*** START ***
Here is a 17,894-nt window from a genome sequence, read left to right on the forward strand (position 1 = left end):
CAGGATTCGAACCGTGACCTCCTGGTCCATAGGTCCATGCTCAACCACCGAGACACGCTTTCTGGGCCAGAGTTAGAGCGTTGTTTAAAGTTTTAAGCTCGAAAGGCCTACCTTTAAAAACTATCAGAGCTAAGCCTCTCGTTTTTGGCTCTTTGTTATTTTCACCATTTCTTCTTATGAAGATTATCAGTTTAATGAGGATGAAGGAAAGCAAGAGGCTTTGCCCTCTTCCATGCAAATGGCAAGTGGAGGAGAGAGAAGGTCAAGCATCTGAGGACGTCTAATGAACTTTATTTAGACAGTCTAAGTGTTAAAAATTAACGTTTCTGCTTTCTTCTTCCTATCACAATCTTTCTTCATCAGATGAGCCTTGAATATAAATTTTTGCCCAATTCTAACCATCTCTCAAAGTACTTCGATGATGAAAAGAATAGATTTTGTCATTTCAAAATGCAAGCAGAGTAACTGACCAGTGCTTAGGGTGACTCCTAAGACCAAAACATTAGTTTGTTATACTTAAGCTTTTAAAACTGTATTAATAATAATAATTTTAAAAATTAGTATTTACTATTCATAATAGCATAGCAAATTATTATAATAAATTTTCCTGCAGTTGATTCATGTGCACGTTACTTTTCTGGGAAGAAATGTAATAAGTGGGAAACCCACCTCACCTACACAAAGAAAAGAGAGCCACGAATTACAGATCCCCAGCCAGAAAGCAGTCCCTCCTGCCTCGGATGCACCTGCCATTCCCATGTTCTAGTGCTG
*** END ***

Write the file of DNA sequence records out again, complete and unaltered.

Here is a 17,894-nt window from a genome sequence, read left to right on the forward strand (position 1 = left end):
CAGGATTCGAACCGTGACCTCCTGGTCCATAGGTCCATGCTCAACCACCGAGACACGCTTTCTGGGCCAGAGTTAGAGCGTTGTTTAAAGTTTTAAGCTCGAAAGGCCTACCTTTAAAAACTATCAGAGCTAAGCCTCTCGTTTTTGGCTCTTTGTTATTTTCACCATTTCTTCTTATGAAGATTATCAGTTTAATGAGGATGAAGGAAAGCAAGAGGCTTTGCCCTCTTCCATGCAAATGGCAAGTGGAGGAGAGAGAAGGTCAAGCATCTGAGGACGTCTAATGAACTTTATTTAGACAGTCTAAGTGTTAAAAATTAACGTTTCTGCTTTCTTCTTCCTATCACAATCTTTCTTCATCAGATGAGCCTTGAATATAAATTTTTGCCCAATTCTAACCATCTCTCAAAGTACTTCGATGATGAAAAGAATAGATTTTGTCATTTCAAAATGCAAGCAGAGTAACTGACCAGTGCTTAGGGTGACTCCTAAGACCAAAACATTAGTTTGTTATACTTAAGCTTTTAAAACTGTATTAATAATAATAATTTTAAAAATTAGTATTTACTATTCATAATAGCATAGCAAATTATTATAATAAATTTTCCTGCAGTTGATTCATGTGCACGTTACTTTTCTGGGAAGAAATGTAATAAGTGGGAAACCCACCTCACCTACACAAAGAAAAGAGAGCCACGAATTACAGATCCCCAGCCAGAAAGCAGTCCCTCCTGCCTCGGATGCACCTGCCATTCCCATGTTCTAGTGCTG